In the middle of the week, scholars got to go on tours around the UW-Madison Campus. In the morning, the students had the chance to talk with a Med Flight R.N. and witness a helicopter take off on a call. For lunch, faculty members with all different backgrounds came to answer the scholar’s questions about academics, college applications, scholarships and career paths. Thank you to Dr. Olufunmilula Abraham, Natalie Guerrero, and Felice Resnick for providing insights into the

ir research careers. After lunch, the scholars headed on to the UW-Madison Campus, this time to tour and brainstorm video game ideas with Gear Learning. Finally, on the way back to the HSLC, they stopped to walk through the Wisconsin Institute for Discovery. 

On the fourth day, the scholars arrived refreshed and ready to continue working on their projects. Data collection was wrapping up, which meant that they could begin analyzing their results. They analyzed their data by making charts or graphs to represent their findings. They were getting more and more excited about their projects because they were able to talk to their mentors and other scholars about what they had found.

The rest of the fourth day and the beginning of the fifth day were devoted to creating their research posters. The Summer Research Scholars program provides high school students with the opportunity to present their research to UW-Madison faculty and staff at a poster session, just like Undergraduates and Researchers present their posters. The scholars presented their posters on the last day of the program. The research posters were riddled with bright colors and incredible research. It was such a delight to get to hear the scholars give their presentations and explain why they were passionate about their research.

The SMAHRTeam learned so much from the scholars. The team enjoys spending a week every summer to work with such incredible students. Thank you to the scholars, their families, and their teachers and administrators for making the program so memorable.


Summer Research Scholars Daily Schedule

Our favorite time of the summer is rapidly approaching. The Summer Research Scholars (SRS) program will begin on July 23rd through the 27th.

SMAHRT created this program in 2015 when the team was located in Seattle, Washington. The team made the move to UW-Madison in August 2017. SRS 2018 will be the first time the program is in the Midwest. Throughout the week, Scholars from all over the Madison area will be given the opportunity to gain hands on experience with research about health and media.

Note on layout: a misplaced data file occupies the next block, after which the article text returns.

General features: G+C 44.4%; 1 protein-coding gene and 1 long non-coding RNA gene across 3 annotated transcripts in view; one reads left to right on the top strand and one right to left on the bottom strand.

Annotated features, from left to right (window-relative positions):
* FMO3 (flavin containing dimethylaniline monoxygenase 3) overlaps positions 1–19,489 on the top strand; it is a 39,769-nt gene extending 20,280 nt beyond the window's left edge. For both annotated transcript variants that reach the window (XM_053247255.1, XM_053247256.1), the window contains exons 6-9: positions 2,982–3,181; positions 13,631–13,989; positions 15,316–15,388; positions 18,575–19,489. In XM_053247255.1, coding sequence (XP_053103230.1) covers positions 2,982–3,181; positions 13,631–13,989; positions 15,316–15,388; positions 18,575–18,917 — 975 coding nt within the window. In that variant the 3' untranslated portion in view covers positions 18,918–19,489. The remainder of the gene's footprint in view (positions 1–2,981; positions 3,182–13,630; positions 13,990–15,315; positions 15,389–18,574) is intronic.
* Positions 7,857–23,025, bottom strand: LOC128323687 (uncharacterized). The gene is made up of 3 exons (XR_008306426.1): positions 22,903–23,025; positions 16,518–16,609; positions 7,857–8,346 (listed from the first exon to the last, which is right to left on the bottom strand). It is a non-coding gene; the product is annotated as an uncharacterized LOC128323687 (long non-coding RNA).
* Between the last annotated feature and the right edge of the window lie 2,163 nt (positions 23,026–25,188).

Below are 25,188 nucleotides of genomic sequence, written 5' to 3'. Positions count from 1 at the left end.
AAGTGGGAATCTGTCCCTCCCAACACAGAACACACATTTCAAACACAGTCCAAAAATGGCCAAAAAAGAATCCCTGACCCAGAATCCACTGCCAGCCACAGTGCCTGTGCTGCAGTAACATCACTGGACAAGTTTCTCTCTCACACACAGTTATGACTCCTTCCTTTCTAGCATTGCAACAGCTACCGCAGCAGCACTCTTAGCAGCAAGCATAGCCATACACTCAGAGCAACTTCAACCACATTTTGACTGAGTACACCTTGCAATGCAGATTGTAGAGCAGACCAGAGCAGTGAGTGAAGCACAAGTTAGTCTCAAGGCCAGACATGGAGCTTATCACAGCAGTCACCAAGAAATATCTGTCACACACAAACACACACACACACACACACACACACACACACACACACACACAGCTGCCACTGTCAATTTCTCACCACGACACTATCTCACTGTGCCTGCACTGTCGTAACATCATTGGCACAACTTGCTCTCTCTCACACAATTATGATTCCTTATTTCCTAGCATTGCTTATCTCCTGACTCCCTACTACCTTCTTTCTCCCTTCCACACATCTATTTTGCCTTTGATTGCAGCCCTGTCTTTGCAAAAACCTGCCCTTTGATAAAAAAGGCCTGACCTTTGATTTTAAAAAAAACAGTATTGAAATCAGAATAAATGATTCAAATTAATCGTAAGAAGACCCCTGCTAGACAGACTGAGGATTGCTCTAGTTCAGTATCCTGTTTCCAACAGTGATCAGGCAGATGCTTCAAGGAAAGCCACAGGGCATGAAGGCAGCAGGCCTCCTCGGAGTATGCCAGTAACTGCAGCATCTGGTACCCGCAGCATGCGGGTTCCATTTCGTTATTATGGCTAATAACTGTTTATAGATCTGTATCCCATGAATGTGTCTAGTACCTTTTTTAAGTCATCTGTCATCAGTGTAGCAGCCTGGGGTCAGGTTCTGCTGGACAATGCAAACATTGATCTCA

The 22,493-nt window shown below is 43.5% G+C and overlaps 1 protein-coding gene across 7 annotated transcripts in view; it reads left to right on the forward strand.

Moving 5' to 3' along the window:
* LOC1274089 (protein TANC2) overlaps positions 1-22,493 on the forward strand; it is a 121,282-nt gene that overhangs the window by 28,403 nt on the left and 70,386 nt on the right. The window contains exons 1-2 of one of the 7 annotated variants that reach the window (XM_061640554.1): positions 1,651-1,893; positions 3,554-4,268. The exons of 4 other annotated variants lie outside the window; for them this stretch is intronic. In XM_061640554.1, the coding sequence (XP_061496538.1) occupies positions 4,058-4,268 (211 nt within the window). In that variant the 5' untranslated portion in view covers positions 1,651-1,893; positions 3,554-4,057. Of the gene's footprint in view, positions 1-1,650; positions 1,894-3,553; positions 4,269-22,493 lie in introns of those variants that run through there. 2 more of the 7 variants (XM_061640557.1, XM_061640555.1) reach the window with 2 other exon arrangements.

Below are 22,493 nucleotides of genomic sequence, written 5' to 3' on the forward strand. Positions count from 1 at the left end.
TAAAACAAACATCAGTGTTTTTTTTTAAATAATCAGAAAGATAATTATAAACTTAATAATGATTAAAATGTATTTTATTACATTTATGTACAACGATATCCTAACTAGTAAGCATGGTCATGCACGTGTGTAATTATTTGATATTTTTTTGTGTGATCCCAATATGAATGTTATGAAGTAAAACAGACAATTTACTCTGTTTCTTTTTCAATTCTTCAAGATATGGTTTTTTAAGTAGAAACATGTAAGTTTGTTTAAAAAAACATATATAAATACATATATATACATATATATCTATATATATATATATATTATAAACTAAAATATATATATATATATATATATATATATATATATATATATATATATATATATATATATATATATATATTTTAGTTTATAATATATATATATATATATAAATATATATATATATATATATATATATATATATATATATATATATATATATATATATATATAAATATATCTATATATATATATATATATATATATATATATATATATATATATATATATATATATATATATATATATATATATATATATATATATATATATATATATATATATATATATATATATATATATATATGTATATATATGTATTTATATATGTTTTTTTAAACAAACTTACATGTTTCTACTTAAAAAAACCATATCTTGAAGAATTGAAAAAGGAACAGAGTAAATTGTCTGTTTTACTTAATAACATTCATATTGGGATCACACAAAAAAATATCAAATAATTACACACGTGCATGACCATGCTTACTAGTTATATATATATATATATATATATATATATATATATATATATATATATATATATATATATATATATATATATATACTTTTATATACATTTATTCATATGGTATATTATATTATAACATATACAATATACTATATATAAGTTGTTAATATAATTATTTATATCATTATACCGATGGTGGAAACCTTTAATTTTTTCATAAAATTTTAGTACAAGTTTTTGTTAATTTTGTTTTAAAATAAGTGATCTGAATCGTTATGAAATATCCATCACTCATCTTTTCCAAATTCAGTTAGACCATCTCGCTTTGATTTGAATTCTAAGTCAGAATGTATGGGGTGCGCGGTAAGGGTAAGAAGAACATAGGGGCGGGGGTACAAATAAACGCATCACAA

Below is a broad overview of the scholar’s daily schedule. SMAHRT is so excited to get know these wonderful students.

Staff Spotlights

Staff Spotlight: Aubrey Gower

Aubrey Gower would truly like to be known as a forever intern. Aubrey started her SMAHRT career as an Undergraduate Research Intern at the University of Washington. Four years later, she is now a full time SMAHRTie.

When she was in her fall quarter of sophomore year, Aubrey was seeking research experience. At this point in time, she had not had any prior experience and didn’t really know how to approach the research process. Initially, she was looking for bench lab research, such as neurobiology among other areas. Aubrey remembered reading SMAHRT’s description amongst all the other research lab positions. “I thought it was really interesting because at the time I was pursuing psychology and biology and I always liked the duality of those two…”, said Aubrey. SMAHRT seemed to cover both of her interests in biology and behavior, straying away from bench research.


After applying, Aubrey was interviewed and enjoyed everything about the team. SMAHRT’s interview process allows for each team member to meet the potential new member. She liked that everyone had their own individual projects and interests. As an undergraduate, Aubrey was interested in drug research. At the time of her interview, SMAHRT was conducting a lot of studies on alcohol, marijuana and tobacco. When Aubrey left the office that day she felt as though she had met her people. The start of Aubrey’s SMAHRT career began with a combination of circumstances, but she fell into it a little backwards. She began by looking for bench research, but she feels it worked out better for her to be involved in adolescent health and technology research.